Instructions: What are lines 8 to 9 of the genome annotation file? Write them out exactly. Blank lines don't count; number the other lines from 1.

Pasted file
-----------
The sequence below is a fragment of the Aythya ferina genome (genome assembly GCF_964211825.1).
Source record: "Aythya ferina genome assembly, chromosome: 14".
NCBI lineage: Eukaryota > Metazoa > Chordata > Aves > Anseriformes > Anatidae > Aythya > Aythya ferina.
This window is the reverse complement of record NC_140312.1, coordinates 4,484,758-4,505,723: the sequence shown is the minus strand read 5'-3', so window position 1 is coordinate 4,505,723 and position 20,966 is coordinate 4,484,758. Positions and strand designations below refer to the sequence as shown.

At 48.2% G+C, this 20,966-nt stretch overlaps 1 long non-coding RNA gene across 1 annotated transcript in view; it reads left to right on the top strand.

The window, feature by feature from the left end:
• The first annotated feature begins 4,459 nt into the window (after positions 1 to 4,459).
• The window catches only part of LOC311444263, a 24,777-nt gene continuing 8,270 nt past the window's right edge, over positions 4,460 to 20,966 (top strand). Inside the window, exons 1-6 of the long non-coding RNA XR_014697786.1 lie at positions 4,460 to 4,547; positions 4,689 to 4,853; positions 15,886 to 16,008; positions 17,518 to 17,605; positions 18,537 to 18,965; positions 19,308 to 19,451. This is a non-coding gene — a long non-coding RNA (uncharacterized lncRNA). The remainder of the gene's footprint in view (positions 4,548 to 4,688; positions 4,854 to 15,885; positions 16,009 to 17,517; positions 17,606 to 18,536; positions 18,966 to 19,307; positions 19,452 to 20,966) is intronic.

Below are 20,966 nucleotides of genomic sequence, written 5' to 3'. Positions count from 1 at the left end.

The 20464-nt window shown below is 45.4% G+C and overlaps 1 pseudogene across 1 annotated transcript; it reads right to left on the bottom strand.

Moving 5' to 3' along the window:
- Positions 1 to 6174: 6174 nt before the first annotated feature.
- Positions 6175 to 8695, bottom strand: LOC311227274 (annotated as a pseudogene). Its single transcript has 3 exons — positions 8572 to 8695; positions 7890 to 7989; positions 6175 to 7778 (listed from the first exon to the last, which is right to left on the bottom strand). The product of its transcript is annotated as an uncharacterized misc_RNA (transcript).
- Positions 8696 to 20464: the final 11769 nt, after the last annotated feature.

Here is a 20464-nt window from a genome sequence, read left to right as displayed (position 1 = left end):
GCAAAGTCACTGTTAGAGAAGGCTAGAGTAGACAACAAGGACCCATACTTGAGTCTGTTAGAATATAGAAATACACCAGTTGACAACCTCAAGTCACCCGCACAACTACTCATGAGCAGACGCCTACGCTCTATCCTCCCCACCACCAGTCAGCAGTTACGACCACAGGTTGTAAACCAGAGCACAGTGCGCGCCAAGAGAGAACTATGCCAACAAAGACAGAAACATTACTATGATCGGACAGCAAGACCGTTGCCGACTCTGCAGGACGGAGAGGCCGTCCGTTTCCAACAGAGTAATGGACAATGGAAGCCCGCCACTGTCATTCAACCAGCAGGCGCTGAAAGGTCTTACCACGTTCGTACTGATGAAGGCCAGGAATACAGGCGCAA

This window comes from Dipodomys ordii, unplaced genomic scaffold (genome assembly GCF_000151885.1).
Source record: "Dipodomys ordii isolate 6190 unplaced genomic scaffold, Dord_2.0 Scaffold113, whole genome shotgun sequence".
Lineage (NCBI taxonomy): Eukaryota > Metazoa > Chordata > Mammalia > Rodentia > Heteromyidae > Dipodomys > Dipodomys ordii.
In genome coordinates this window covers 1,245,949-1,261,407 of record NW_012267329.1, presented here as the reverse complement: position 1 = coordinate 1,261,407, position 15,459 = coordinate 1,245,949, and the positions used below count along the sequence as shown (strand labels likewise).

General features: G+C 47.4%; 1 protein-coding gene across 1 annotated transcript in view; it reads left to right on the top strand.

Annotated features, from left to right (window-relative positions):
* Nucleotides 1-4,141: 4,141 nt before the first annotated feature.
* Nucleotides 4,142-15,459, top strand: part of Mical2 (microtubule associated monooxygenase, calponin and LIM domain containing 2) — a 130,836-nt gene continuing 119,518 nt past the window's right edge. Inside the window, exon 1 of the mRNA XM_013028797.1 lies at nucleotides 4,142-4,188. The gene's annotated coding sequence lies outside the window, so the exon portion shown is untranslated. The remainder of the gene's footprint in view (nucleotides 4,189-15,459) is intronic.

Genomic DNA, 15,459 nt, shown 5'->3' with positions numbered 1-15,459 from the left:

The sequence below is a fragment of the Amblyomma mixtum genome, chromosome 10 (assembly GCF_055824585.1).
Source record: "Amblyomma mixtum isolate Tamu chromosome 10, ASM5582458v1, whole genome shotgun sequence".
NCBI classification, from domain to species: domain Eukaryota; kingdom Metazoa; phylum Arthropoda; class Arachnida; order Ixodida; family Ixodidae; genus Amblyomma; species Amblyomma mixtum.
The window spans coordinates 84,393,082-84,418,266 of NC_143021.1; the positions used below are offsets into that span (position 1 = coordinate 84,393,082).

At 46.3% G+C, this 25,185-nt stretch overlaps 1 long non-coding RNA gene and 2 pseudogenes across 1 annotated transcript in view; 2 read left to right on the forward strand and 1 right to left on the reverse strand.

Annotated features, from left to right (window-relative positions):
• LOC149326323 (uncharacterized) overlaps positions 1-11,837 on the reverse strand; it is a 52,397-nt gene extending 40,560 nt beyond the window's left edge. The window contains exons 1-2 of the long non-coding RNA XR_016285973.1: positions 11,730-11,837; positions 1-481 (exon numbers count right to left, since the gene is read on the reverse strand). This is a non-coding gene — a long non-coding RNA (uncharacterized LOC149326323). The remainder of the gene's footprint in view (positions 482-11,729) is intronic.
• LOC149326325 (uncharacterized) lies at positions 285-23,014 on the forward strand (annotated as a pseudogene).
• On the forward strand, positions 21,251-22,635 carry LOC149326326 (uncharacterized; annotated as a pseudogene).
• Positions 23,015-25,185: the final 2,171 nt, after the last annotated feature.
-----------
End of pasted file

• The window catches only part of LOC311444263, a 24,777-nt gene continuing 8,270 nt past the window's right edge, over positions 4,460 to 20,966 (top strand). Inside the window, exons 1-6 of the long non-coding RNA XR_014697786.1 lie at positions 4,460 to 4,547; positions 4,689 to 4,853; positions 15,886 to 16,008; positions 17,518 to 17,605; positions 18,537 to 18,965; positions 19,308 to 19,451. This is a non-coding gene — a long non-coding RNA (uncharacterized lncRNA). The remainder of the gene's footprint in view (positions 4,548 to 4,688; positions 4,854 to 15,885; positions 16,009 to 17,517; positions 17,606 to 18,536; positions 18,966 to 19,307; positions 19,452 to 20,966) is intronic.

Below are 20,966 nucleotides of genomic sequence, written 5' to 3'. Positions count from 1 at the left end.